Unsurprisingly, many of our course ebooks proved to be well used when we went into lockdown. This is a list from JISC of the top 5 e-books downloaded by FE and 6th form students during September.
It’s November again. The clocks have gone back, the nights are drawing in and there are fireworks galore around the 5th of the month. It’s also the season for men’s facial hair to go wild – but all for a very good cause. The aim of the charity behind the Movember movement is to raise awareness and funds for a variety of concerns regarding men’s physical and mental health. Sarah has done a presentation on the cause.
Stress Awareness Week
Sarah has also put together a presentation for Stress Awareness Week. She has looked at some techniques and helpful resources to help to relieve stress generally but she also asked LR staff to offer suggestions for how they try to alleviate their own stress.
Stress Awareness Day is on Wednesday 4th November
This is Engineering Day 4th November
Brooklands College has a great history when it comes to engineering and Alison has put together a presentation to celebrate This is Engineering Day.
Bonfire Night 5th November
Remember, remember the fifth of November. Well, Sian certainly has with this charming display.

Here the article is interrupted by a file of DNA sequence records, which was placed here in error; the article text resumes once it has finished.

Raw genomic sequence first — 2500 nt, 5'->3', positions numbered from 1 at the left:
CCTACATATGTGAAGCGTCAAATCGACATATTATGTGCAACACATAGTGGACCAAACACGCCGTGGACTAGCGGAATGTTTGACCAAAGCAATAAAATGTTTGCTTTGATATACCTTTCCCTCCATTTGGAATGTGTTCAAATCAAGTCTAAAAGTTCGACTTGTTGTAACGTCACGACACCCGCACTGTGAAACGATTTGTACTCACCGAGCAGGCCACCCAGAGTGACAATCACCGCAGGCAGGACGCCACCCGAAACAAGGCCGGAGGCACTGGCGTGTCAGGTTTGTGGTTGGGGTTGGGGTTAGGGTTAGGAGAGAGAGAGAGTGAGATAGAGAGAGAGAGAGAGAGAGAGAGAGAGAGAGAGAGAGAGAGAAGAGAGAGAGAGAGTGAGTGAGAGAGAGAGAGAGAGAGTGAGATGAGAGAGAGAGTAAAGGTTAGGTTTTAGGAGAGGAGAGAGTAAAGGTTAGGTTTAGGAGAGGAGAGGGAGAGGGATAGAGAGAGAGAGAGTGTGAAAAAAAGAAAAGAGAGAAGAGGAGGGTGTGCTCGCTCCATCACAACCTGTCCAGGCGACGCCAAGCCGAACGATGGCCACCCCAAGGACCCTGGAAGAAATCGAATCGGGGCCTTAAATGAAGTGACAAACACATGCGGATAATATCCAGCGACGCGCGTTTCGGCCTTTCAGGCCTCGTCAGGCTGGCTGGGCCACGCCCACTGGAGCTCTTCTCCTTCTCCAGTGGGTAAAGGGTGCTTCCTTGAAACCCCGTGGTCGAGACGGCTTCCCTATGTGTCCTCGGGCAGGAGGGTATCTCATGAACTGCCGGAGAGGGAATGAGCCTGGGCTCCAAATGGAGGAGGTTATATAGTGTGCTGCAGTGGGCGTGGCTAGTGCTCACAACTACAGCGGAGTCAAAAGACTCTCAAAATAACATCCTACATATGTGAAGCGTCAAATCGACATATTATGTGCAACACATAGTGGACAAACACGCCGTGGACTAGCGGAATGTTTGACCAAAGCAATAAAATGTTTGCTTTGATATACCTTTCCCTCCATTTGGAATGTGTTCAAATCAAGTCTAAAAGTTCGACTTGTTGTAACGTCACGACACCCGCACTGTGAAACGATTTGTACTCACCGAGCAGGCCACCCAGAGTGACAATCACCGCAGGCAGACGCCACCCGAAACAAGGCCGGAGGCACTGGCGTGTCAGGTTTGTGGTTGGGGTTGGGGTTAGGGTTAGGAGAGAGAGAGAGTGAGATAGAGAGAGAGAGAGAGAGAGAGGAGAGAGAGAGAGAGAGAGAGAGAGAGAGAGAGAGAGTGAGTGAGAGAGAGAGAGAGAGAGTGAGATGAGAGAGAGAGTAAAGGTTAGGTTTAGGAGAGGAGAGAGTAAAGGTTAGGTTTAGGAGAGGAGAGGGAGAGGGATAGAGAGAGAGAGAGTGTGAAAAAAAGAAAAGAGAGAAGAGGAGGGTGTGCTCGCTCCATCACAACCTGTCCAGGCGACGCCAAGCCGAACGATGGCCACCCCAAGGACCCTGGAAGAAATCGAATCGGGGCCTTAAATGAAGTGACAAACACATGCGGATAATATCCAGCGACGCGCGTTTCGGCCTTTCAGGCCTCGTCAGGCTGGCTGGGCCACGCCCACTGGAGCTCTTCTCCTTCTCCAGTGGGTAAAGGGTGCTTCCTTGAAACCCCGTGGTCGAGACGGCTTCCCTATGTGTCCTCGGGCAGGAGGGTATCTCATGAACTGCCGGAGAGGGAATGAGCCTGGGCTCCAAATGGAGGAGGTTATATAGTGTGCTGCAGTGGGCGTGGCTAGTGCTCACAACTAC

Good Girl, Bad Girl by Michael Robotham
*In the 24 hours since wondering what to use for our next book review, this was announced as the Crime Writers’ Association Gold Dagger Award winner for 2020. And it must be considered a well deserved win in the eyes of this week’s reviewer.
A few weeks ago, I came across a tweet of the CWA’s shortlist for their Gold Dagger award – retweeted by a favourite author of mine whose book had been selected. Another name on the list caught my eye as the previous evening I’d finished watching an enjoyable series on BBC iplayer that had been written by this same man. I read the blurb about the book, thought that it looked interesting and put an order for the paperback copy that had been published that very day. Kismet.
The premise of the book is that when a 15 year old ice skater Jodie Sheehan is found raped and murdered, local police request the help of forensic psychologist Cyrus Haven.
Cyrus has also been asked by local child services to assess Evie, a young girl of indeterminable age who wishes to be free of local care and whose history is both mysterious but undeniably traumatic. Since being found hiding in the house where a man was tortured to death and whose body went unnoticed for two months, she has refused to give her name or date of birth.